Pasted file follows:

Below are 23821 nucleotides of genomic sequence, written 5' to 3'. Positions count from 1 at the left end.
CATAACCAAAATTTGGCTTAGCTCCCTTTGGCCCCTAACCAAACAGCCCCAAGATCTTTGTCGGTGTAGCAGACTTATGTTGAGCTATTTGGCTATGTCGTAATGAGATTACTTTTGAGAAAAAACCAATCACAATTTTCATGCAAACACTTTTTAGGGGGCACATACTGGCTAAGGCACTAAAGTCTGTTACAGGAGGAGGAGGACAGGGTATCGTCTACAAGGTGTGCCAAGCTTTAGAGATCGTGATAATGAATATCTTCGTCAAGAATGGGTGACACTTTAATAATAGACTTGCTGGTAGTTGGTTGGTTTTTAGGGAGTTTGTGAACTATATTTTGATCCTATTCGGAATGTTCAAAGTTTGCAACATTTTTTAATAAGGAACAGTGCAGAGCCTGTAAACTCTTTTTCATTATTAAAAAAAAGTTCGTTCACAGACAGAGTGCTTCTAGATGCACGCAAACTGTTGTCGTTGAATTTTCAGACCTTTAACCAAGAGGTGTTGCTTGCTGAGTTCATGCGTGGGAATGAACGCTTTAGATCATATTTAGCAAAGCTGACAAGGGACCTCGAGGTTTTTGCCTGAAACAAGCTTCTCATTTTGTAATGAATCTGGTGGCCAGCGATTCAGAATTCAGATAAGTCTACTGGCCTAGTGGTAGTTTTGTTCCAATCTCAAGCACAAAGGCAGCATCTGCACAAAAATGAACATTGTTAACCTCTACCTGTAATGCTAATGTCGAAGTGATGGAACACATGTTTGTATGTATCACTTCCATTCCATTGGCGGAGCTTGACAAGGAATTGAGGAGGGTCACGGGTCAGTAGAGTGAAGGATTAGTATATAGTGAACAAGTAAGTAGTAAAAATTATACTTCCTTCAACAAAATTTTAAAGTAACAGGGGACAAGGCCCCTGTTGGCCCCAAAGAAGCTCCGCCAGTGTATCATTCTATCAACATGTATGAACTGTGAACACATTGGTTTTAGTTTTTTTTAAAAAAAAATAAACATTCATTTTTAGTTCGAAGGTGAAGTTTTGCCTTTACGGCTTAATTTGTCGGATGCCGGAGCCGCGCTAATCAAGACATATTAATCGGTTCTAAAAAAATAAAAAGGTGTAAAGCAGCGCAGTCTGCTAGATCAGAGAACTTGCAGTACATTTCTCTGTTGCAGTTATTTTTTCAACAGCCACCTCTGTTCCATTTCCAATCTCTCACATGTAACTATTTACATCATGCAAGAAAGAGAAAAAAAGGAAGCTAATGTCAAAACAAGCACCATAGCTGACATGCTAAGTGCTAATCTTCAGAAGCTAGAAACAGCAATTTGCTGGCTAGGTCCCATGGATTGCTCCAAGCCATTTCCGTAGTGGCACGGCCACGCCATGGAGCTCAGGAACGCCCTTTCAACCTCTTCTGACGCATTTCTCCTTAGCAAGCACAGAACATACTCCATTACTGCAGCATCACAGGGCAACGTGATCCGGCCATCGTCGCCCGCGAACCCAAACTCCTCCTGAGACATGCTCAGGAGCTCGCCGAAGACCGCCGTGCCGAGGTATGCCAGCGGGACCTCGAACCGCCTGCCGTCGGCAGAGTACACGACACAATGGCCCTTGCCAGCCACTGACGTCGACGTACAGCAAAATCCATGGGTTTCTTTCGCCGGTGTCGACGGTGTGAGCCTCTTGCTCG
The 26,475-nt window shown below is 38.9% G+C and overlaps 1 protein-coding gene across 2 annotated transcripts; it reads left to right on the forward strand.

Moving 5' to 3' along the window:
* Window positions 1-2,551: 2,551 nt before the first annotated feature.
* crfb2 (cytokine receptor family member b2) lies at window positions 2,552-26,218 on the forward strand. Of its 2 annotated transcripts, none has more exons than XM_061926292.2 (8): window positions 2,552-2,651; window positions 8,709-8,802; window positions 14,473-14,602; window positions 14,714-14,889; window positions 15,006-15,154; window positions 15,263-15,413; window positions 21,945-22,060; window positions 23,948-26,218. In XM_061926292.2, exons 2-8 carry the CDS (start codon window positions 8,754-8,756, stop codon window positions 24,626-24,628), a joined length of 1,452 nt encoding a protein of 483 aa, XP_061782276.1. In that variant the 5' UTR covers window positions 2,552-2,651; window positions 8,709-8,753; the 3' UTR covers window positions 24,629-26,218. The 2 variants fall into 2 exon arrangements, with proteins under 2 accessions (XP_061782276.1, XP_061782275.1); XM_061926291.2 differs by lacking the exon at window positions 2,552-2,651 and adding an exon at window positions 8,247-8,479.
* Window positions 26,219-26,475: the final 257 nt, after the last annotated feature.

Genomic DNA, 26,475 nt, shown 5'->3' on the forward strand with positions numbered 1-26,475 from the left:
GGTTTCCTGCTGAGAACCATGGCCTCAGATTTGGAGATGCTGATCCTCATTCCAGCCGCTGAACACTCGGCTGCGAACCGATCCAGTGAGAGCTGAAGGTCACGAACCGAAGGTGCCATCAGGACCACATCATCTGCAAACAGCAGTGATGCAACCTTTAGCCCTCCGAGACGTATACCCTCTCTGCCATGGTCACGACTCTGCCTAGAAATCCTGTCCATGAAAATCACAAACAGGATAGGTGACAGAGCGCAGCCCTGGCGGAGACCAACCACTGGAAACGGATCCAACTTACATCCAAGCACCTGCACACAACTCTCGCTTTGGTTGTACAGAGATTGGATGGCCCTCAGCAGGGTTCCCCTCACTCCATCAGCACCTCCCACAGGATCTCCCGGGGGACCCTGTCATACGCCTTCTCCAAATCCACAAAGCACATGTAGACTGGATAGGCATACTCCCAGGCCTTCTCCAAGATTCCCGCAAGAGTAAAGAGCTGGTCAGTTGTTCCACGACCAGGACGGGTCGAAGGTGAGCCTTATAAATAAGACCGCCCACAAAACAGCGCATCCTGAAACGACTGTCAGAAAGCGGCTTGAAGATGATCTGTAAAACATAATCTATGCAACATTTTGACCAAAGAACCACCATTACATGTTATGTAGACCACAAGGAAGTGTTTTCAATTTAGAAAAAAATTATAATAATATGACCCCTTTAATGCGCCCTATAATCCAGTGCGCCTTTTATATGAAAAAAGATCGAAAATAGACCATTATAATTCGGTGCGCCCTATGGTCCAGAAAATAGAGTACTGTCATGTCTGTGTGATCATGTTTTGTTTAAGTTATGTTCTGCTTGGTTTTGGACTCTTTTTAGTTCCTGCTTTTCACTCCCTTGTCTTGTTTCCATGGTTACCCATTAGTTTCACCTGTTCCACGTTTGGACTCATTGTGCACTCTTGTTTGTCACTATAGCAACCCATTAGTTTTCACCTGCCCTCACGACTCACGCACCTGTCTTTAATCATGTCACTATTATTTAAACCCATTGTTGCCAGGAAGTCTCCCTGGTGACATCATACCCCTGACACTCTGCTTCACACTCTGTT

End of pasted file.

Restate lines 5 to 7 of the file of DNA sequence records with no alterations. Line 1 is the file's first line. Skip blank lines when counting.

* Window positions 1-2,551: 2,551 nt before the first annotated feature.
* crfb2 (cytokine receptor family member b2) lies at window positions 2,552-26,218 on the forward strand. Of its 2 annotated transcripts, none has more exons than XM_061926292.2 (8): window positions 2,552-2,651; window positions 8,709-8,802; window positions 14,473-14,602; window positions 14,714-14,889; window positions 15,006-15,154; window positions 15,263-15,413; window positions 21,945-22,060; window positions 23,948-26,218. In XM_061926292.2, exons 2-8 carry the CDS (start codon window positions 8,754-8,756, stop codon window positions 24,626-24,628), a joined length of 1,452 nt encoding a protein of 483 aa, XP_061782276.1. In that variant the 5' UTR covers window positions 2,552-2,651; window positions 8,709-8,753; the 3' UTR covers window positions 24,629-26,218. The 2 variants fall into 2 exon arrangements, with proteins under 2 accessions (XP_061782276.1, XP_061782275.1); XM_061926291.2 differs by lacking the exon at window positions 2,552-2,651 and adding an exon at window positions 8,247-8,479.
* Window positions 26,219-26,475: the final 257 nt, after the last annotated feature.